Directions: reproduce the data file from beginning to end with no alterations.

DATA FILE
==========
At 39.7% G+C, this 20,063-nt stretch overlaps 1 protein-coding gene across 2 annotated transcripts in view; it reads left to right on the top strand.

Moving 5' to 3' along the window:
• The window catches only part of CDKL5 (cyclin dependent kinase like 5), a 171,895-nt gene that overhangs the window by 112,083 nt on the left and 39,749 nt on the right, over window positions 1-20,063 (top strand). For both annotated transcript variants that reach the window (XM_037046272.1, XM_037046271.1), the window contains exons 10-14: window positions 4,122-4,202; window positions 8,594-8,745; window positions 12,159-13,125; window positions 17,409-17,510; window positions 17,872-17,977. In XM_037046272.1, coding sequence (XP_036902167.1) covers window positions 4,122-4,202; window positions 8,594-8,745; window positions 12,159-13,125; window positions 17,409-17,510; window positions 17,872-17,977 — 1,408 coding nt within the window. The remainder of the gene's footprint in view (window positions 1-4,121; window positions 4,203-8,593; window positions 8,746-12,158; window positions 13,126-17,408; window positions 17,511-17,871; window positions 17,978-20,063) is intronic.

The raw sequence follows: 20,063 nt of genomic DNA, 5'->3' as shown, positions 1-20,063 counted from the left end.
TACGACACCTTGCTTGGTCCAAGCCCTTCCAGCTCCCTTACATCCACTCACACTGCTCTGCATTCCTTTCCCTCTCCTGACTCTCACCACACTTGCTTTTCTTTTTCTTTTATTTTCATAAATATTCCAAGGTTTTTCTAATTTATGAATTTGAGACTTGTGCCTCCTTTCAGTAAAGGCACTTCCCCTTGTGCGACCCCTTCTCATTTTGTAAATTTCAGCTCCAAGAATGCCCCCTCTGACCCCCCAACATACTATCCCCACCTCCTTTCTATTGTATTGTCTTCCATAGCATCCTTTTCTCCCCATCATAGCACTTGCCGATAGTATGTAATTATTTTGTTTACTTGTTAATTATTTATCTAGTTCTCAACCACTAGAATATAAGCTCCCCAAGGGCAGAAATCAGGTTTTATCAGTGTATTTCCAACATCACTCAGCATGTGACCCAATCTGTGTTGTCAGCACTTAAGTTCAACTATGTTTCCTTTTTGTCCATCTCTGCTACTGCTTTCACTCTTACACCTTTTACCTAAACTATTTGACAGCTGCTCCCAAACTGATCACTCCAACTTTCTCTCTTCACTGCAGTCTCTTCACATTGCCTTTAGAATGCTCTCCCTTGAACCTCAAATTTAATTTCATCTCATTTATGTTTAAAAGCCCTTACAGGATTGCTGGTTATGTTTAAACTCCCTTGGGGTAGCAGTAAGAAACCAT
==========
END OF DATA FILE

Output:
At 39.7% G+C, this 20,063-nt stretch overlaps 1 protein-coding gene across 2 annotated transcripts in view; it reads left to right on the top strand.

Moving 5' to 3' along the window:
• The window catches only part of CDKL5 (cyclin dependent kinase like 5), a 171,895-nt gene that overhangs the window by 112,083 nt on the left and 39,749 nt on the right, over window positions 1-20,063 (top strand). For both annotated transcript variants that reach the window (XM_037046272.1, XM_037046271.1), the window contains exons 10-14: window positions 4,122-4,202; window positions 8,594-8,745; window positions 12,159-13,125; window positions 17,409-17,510; window positions 17,872-17,977. In XM_037046272.1, coding sequence (XP_036902167.1) covers window positions 4,122-4,202; window positions 8,594-8,745; window positions 12,159-13,125; window positions 17,409-17,510; window positions 17,872-17,977 — 1,408 coding nt within the window. The remainder of the gene's footprint in view (window positions 1-4,121; window positions 4,203-8,593; window positions 8,746-12,158; window positions 13,126-17,408; window positions 17,511-17,871; window positions 17,978-20,063) is intronic.

The raw sequence follows: 20,063 nt of genomic DNA, 5'->3' as shown, positions 1-20,063 counted from the left end.
TACGACACCTTGCTTGGTCCAAGCCCTTCCAGCTCCCTTACATCCACTCACACTGCTCTGCATTCCTTTCCCTCTCCTGACTCTCACCACACTTGCTTTTCTTTTTCTTTTATTTTCATAAATATTCCAAGGTTTTTCTAATTTATGAATTTGAGACTTGTGCCTCCTTTCAGTAAAGGCACTTCCCCTTGTGCGACCCCTTCTCATTTTGTAAATTTCAGCTCCAAGAATGCCCCCTCTGACCCCCCAACATACTATCCCCACCTCCTTTCTATTGTATTGTCTTCCATAGCATCCTTTTCTCCCCATCATAGCACTTGCCGATAGTATGTAATTATTTTGTTTACTTGTTAATTATTTATCTAGTTCTCAACCACTAGAATATAAGCTCCCCAAGGGCAGAAATCAGGTTTTATCAGTGTATTTCCAACATCACTCAGCATGTGACCCAATCTGTGTTGTCAGCACTTAAGTTCAACTATGTTTCCTTTTTGTCCATCTCTGCTACTGCTTTCACTCTTACACCTTTTACCTAAACTATTTGACAGCTGCTCCCAAACTGATCACTCCAACTTTCTCTCTTCACTGCAGTCTCTTCACATTGCCTTTAGAATGCTCTCCCTTGAACCTCAAATTTAATTTCATCTCATTTATGTTTAAAAGCCCTTACAGGATTGCTGGTTATGTTTAAACTCCCTTGGGGTAGCAGTAAGAAACCAT